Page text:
Adventures in Venture Capital
Venture capital returns follow the power law, according to Peter Thiel. He’s right. Look at your favorite venture capitalist, then look at her exits. You may see many names you know, but start to break down for how much each one sold or how much they are valued. You’ll see just one or two big wins swamp the rest.
Peter Thiel himself made almost all of his startup returns from Facebook, not directly from his years at PayPal. Even the venerable Y Combinator sees almost all future profits deriving from just two companies: AirBnB and DropBox.
Letter From San Francisco
Many entrepreneurs can’t even remember to feed themselves. How can they take care of a baby?
I remember a time in 2011 when I was watching Paul Graham,
That’s a curve PG draws. The launch of excitement and users, and then there’s that damn “trough of sorrow”.
Creating a business is full of rejection Read More
The business climate in Argentina is so tough that an entrepreneur who can make it there can make it anywhere. Read More
Hulu is close to selecting 21st Century Fox exec Mike Hopkins as its new supreme leader. [AllThingsD]
“Investors are showing increasing hunger for initial public offerings of unprofitable technology companies,” because that doesn’t sound like a sign of a bubble or anything. [Wall Street Journal]
The Google TV brand is being eliminated. [The Verge]
Y Combinator is opening a San Francisco outpost. [TechCrunch]
For the twentieth time this year, Facebook is screwing with your privacy settings. [Business Insider]
Twice as many households have “smart tvs” as streaming devices–but only 69 percent of them are actually connected to the Internet. Grandparents! [GigaOm]
“When I got here, I was very emotionally touched by all the great companies in this area….These were all the companies I had heard of since I was a kid. I felt like I should be here. Like I belong.” [New York Times]
Here is how you remove tagged Instagram posts from your profile. [Wired]
Earlier this year, Mt. Gox and CoinLab teamed up in a partnership to reach the American market more efficiently. Now CoinLab is suing for $75 million in damages. [Gawker]
Do you trust your friends enough to give them the extra set of keys to your Facebook account? [L.A. Times]
Teach Me How to Startup
At this point, it seems fair to say that celebrity-associated tech startups occupy their own stratum of Startupland. There’s the celebrity-backed startup, benefitting from the digital ambitions of investors like Scooter Braun, Ashton Kutcher, and Lady Gaga. Then there’s the celebrity “cofounded” company (see: half the startups in Los Angeles). There’s even startups that help brands harness the buying power of, say, Team Breezy.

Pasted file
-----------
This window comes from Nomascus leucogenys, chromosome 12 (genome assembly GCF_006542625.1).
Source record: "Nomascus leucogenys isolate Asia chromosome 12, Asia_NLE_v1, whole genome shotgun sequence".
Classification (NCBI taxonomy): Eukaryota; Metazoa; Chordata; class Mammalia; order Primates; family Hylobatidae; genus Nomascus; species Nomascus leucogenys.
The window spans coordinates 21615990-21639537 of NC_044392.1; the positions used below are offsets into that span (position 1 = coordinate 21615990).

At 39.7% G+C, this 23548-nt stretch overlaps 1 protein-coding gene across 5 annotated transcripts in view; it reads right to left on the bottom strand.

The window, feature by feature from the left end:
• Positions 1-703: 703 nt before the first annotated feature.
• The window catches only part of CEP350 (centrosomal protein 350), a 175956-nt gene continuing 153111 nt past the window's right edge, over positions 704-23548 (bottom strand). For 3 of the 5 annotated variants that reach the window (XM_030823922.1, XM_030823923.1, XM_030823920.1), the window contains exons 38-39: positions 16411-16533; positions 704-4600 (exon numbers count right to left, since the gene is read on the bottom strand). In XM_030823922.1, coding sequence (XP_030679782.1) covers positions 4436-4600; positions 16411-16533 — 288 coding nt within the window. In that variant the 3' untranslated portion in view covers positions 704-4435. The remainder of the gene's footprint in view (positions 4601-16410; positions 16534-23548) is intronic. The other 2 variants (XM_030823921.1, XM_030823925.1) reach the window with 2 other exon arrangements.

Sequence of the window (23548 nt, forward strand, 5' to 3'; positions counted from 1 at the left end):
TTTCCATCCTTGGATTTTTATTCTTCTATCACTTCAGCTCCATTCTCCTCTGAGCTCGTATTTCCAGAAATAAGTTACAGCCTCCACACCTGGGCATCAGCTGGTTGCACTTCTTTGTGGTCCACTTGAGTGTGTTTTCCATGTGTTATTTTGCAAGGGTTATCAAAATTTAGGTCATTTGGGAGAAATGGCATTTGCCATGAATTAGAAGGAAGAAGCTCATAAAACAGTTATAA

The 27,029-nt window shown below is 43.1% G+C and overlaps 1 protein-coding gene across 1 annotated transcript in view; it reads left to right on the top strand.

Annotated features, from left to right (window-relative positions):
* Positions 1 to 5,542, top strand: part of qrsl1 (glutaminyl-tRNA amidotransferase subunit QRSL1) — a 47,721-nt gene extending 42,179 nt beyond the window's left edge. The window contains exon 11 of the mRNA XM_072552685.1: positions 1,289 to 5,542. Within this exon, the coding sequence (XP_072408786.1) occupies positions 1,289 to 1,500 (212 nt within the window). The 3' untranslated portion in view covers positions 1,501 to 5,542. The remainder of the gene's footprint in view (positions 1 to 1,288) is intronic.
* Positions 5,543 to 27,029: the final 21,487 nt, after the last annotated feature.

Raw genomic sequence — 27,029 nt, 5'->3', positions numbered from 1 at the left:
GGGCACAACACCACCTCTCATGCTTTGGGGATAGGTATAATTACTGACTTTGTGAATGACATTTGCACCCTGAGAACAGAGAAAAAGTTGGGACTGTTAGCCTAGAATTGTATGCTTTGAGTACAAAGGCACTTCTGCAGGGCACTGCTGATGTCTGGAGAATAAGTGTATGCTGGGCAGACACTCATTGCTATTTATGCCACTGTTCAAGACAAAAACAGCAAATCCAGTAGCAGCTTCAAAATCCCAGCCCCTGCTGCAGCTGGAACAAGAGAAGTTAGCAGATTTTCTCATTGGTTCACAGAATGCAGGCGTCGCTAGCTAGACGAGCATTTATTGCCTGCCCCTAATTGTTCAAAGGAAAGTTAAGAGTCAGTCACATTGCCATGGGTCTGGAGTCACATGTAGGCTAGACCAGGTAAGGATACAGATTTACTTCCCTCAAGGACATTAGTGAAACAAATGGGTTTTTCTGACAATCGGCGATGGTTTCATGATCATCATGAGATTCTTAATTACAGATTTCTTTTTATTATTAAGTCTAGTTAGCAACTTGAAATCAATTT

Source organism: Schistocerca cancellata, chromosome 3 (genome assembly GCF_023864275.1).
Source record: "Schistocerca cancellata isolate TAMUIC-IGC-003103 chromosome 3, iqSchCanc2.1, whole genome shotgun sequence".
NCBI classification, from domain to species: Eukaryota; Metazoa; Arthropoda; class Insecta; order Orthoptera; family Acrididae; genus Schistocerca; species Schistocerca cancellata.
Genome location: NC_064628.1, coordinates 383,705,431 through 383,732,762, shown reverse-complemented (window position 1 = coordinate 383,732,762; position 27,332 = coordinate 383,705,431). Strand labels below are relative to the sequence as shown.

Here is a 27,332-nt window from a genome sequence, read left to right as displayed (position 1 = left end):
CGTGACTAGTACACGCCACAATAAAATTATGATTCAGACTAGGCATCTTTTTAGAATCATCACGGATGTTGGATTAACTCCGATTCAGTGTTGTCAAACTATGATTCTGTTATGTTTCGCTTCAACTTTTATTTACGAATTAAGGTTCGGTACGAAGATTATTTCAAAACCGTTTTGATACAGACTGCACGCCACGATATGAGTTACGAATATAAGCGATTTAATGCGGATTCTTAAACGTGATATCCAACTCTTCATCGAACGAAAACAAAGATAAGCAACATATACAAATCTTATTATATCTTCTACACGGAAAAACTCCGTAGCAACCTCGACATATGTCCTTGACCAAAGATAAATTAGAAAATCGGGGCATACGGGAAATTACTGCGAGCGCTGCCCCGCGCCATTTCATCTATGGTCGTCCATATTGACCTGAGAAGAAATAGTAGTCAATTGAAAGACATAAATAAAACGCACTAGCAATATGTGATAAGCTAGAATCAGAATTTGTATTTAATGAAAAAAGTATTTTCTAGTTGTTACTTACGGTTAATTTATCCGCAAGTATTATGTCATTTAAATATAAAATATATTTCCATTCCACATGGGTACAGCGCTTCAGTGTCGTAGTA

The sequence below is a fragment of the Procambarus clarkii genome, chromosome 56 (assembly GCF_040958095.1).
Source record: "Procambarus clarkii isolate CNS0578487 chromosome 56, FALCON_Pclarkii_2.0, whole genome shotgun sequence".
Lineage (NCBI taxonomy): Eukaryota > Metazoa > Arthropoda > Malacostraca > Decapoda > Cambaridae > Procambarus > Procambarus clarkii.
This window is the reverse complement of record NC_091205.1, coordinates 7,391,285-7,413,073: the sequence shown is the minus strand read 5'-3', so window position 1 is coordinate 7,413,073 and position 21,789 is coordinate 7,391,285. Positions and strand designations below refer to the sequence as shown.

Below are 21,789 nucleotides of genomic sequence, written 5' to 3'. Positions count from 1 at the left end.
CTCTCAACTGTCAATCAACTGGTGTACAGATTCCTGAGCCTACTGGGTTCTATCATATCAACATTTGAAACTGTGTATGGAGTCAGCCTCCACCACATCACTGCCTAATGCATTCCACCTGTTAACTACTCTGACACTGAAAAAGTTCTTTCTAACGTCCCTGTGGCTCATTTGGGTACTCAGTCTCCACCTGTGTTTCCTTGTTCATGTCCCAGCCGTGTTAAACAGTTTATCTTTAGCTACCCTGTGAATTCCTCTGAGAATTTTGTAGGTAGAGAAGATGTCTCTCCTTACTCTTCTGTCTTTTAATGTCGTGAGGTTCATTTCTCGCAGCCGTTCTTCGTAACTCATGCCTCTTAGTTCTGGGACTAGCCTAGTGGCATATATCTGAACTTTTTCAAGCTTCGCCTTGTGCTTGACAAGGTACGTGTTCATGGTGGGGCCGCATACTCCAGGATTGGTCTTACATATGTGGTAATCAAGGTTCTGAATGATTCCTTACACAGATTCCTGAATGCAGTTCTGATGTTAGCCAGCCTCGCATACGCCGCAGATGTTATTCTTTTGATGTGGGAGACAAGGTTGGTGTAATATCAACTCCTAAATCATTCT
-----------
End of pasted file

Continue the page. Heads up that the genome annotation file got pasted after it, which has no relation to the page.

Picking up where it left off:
Coming soon: a celebrity-backed venture capital fund, with a hashtag in the title, of course.
Teach Me How to Startup
Yesterday, Y Combinator (Silicon Valley’s ur-accelerator) hosted its biannual Demo Day at the Computer History Museum in Mountain View.
As cofounder Paul Graham announced last fall, YC downsized both the number of startups and the size of the investment in this current class. And fears that the accelerator bubble is about to pop were not lost on the 47 startups who presented, nor the 500 or so investors in attendance.
So the tech world likes incubators. Indeed, even as new players enter the field, there are signs that the incubator model is bursting at the seams. Y Combinator downsized to less than 50 companies in its most recent class, from 84 last summer. When 500 Startups decided to establish a base in New York, it opted for a coworking space instead of an incubator. TechStars keeps growing, but its most recently announced additions have been abroad or in more narrowly-defined niches.
The Real TechStars of New York
As 2011 came to a close, we looked back at our most popular posts. But this year, we’re a little older (a mature year and nine months!), a lot wiser, and thought we’d try something a little different. Thank you for reading!
Ultra-Orthodox Jews Take a Hard Line on the Internet at Rally of 40,000 Men (And Me) In which our intrepid reporter sneaks into Citi Field in drag.
Faith, Hope, and Singularity: Entering the Matrix with New York’s Futurist Set It’s the end of the world as we know it, and they feel fine.
At any startup accelerator, Demo Days are a relentlessly upbeat affair–a parade of promotional pitch decks and stats about market size that somehow always reach up into the billions. But in New York City, Techstars’ biannual showcase takes the cake.
Founded in Boulder, the program launched in New York in 2011 (just as the startup scene cried out for tent poles to rally around) and easily fills auditoriums. Companies often announce “soft-circled” funding or even that the round has already closed. Mayor Bloomberg even called the number of investors who fly to New York to check out presentations, “proof positive that the TechStars is going to change this world and certainly change America and this city.”
Or as TechStars mentor Joel Spolsky put it before introducing one of the startups at Webster Hall: “Time to get my company oversubscribed.”